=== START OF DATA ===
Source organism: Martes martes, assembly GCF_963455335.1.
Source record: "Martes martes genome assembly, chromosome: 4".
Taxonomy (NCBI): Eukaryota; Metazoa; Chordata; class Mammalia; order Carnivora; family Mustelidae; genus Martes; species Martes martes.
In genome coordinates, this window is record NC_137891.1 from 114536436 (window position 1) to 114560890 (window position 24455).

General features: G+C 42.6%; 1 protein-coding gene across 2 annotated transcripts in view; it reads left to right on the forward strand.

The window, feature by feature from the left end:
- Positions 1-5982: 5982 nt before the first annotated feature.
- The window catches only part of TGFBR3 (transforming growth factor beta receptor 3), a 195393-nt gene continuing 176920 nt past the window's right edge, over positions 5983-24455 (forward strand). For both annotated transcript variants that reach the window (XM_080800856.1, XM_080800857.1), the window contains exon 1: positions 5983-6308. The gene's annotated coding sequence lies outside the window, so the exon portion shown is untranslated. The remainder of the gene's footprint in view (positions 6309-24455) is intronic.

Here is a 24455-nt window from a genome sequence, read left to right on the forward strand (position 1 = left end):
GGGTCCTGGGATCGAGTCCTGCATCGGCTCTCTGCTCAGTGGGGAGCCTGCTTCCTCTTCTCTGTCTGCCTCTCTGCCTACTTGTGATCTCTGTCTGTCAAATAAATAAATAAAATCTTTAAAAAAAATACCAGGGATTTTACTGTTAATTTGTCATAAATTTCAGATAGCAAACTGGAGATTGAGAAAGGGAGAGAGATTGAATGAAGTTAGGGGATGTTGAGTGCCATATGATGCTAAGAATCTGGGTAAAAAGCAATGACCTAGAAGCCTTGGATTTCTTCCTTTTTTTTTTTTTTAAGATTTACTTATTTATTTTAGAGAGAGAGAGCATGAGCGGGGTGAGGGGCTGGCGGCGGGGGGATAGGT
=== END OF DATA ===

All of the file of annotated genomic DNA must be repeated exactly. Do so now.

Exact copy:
Source organism: Martes martes, assembly GCF_963455335.1.
Source record: "Martes martes genome assembly, chromosome: 4".
Taxonomy (NCBI): Eukaryota; Metazoa; Chordata; class Mammalia; order Carnivora; family Mustelidae; genus Martes; species Martes martes.
In genome coordinates, this window is record NC_137891.1 from 114536436 (window position 1) to 114560890 (window position 24455).

General features: G+C 42.6%; 1 protein-coding gene across 2 annotated transcripts in view; it reads left to right on the forward strand.

The window, feature by feature from the left end:
- Positions 1-5982: 5982 nt before the first annotated feature.
- The window catches only part of TGFBR3 (transforming growth factor beta receptor 3), a 195393-nt gene continuing 176920 nt past the window's right edge, over positions 5983-24455 (forward strand). For both annotated transcript variants that reach the window (XM_080800856.1, XM_080800857.1), the window contains exon 1: positions 5983-6308. The gene's annotated coding sequence lies outside the window, so the exon portion shown is untranslated. The remainder of the gene's footprint in view (positions 6309-24455) is intronic.

Here is a 24455-nt window from a genome sequence, read left to right on the forward strand (position 1 = left end):
GGGTCCTGGGATCGAGTCCTGCATCGGCTCTCTGCTCAGTGGGGAGCCTGCTTCCTCTTCTCTGTCTGCCTCTCTGCCTACTTGTGATCTCTGTCTGTCAAATAAATAAATAAAATCTTTAAAAAAAATACCAGGGATTTTACTGTTAATTTGTCATAAATTTCAGATAGCAAACTGGAGATTGAGAAAGGGAGAGAGATTGAATGAAGTTAGGGGATGTTGAGTGCCATATGATGCTAAGAATCTGGGTAAAAAGCAATGACCTAGAAGCCTTGGATTTCTTCCTTTTTTTTTTTTTTAAGATTTACTTATTTATTTTAGAGAGAGAGAGCATGAGCGGGGTGAGGGGCTGGCGGCGGGGGGATAGGT